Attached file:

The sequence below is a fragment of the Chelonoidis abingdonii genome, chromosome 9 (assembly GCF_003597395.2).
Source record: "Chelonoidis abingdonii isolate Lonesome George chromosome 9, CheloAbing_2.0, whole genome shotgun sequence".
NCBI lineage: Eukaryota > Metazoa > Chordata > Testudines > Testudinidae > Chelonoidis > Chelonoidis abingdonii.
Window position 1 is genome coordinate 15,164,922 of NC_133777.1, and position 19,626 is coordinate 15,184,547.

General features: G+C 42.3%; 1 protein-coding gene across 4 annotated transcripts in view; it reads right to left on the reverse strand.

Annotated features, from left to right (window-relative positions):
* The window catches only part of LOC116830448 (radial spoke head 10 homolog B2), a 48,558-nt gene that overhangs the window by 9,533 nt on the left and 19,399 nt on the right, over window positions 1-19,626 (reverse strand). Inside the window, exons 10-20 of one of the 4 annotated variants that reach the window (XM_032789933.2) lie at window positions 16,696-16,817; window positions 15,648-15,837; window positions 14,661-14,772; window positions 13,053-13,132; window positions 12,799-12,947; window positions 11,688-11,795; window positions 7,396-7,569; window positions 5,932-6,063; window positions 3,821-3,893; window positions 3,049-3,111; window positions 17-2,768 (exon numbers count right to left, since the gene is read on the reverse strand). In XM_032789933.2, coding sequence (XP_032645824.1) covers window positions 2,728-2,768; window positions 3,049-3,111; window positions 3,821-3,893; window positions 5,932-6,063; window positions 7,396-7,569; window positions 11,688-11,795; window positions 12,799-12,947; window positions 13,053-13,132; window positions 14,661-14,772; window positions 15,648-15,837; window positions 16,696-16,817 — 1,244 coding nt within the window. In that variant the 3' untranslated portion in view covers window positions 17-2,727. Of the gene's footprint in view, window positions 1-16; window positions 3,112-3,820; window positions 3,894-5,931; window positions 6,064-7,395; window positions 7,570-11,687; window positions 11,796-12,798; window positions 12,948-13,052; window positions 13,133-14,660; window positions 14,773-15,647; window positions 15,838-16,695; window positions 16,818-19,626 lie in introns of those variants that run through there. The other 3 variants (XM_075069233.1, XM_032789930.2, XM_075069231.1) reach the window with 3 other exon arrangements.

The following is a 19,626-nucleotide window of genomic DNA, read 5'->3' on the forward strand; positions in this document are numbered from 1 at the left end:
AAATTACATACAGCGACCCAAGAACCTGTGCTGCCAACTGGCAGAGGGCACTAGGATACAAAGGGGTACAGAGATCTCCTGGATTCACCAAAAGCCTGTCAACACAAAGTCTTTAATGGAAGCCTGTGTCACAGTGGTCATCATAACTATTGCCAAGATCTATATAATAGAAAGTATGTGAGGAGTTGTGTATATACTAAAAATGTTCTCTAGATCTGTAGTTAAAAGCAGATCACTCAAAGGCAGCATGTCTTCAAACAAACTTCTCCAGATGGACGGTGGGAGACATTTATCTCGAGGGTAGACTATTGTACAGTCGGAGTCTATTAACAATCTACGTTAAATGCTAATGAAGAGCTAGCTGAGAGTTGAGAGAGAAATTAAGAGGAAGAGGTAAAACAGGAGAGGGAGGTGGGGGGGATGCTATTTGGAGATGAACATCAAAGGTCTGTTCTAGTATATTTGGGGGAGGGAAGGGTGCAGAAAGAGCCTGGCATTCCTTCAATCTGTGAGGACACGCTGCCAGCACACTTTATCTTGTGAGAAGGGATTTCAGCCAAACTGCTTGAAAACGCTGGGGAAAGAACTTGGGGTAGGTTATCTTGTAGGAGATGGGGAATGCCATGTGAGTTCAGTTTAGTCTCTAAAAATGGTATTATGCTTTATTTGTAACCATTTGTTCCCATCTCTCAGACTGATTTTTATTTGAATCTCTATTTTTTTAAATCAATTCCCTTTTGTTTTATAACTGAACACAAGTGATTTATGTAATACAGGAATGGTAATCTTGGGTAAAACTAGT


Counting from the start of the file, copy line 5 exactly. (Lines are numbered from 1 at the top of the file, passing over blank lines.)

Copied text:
General features: G+C 42.3%; 1 protein-coding gene across 4 annotated transcripts in view; it reads right to left on the reverse strand.